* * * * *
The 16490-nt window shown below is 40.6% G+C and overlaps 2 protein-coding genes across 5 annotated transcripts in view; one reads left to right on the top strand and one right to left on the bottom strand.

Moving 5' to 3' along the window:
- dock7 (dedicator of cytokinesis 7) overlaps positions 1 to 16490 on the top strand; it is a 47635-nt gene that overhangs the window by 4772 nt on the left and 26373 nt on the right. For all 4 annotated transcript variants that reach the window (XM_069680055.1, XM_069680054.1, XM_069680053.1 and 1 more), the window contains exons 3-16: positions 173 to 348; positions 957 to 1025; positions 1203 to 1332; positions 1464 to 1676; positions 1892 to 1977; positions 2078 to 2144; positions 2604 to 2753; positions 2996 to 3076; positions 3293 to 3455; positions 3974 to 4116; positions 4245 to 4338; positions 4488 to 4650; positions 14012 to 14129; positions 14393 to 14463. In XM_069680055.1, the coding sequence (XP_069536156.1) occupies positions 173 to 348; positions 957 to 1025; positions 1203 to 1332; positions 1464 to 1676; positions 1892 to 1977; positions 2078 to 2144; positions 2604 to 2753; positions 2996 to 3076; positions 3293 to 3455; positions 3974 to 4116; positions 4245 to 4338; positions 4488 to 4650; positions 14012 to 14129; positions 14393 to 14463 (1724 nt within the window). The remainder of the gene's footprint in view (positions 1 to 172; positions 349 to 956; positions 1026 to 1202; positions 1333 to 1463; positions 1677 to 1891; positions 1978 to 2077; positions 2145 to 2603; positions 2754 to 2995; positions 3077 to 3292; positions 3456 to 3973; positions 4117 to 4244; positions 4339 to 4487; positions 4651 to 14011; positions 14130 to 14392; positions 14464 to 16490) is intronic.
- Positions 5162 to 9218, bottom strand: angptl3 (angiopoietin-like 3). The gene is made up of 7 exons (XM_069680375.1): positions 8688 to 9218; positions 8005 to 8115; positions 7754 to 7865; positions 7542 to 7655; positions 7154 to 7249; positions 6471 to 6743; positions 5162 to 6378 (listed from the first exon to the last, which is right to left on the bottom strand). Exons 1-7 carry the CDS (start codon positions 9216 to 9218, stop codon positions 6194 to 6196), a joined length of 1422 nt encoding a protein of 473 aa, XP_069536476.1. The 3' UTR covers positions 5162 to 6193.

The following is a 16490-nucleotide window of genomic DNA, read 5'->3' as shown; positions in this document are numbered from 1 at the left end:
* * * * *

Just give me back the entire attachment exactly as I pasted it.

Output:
The 16490-nt window shown below is 40.6% G+C and overlaps 2 protein-coding genes across 5 annotated transcripts in view; one reads left to right on the top strand and one right to left on the bottom strand.

Moving 5' to 3' along the window:
- dock7 (dedicator of cytokinesis 7) overlaps positions 1 to 16490 on the top strand; it is a 47635-nt gene that overhangs the window by 4772 nt on the left and 26373 nt on the right. For all 4 annotated transcript variants that reach the window (XM_069680055.1, XM_069680054.1, XM_069680053.1 and 1 more), the window contains exons 3-16: positions 173 to 348; positions 957 to 1025; positions 1203 to 1332; positions 1464 to 1676; positions 1892 to 1977; positions 2078 to 2144; positions 2604 to 2753; positions 2996 to 3076; positions 3293 to 3455; positions 3974 to 4116; positions 4245 to 4338; positions 4488 to 4650; positions 14012 to 14129; positions 14393 to 14463. In XM_069680055.1, the coding sequence (XP_069536156.1) occupies positions 173 to 348; positions 957 to 1025; positions 1203 to 1332; positions 1464 to 1676; positions 1892 to 1977; positions 2078 to 2144; positions 2604 to 2753; positions 2996 to 3076; positions 3293 to 3455; positions 3974 to 4116; positions 4245 to 4338; positions 4488 to 4650; positions 14012 to 14129; positions 14393 to 14463 (1724 nt within the window). The remainder of the gene's footprint in view (positions 1 to 172; positions 349 to 956; positions 1026 to 1202; positions 1333 to 1463; positions 1677 to 1891; positions 1978 to 2077; positions 2145 to 2603; positions 2754 to 2995; positions 3077 to 3292; positions 3456 to 3973; positions 4117 to 4244; positions 4339 to 4487; positions 4651 to 14011; positions 14130 to 14392; positions 14464 to 16490) is intronic.
- Positions 5162 to 9218, bottom strand: angptl3 (angiopoietin-like 3). The gene is made up of 7 exons (XM_069680375.1): positions 8688 to 9218; positions 8005 to 8115; positions 7754 to 7865; positions 7542 to 7655; positions 7154 to 7249; positions 6471 to 6743; positions 5162 to 6378 (listed from the first exon to the last, which is right to left on the bottom strand). Exons 1-7 carry the CDS (start codon positions 9216 to 9218, stop codon positions 6194 to 6196), a joined length of 1422 nt encoding a protein of 473 aa, XP_069536476.1. The 3' UTR covers positions 5162 to 6193.

The following is a 16490-nucleotide window of genomic DNA, read 5'->3' as shown; positions in this document are numbered from 1 at the left end: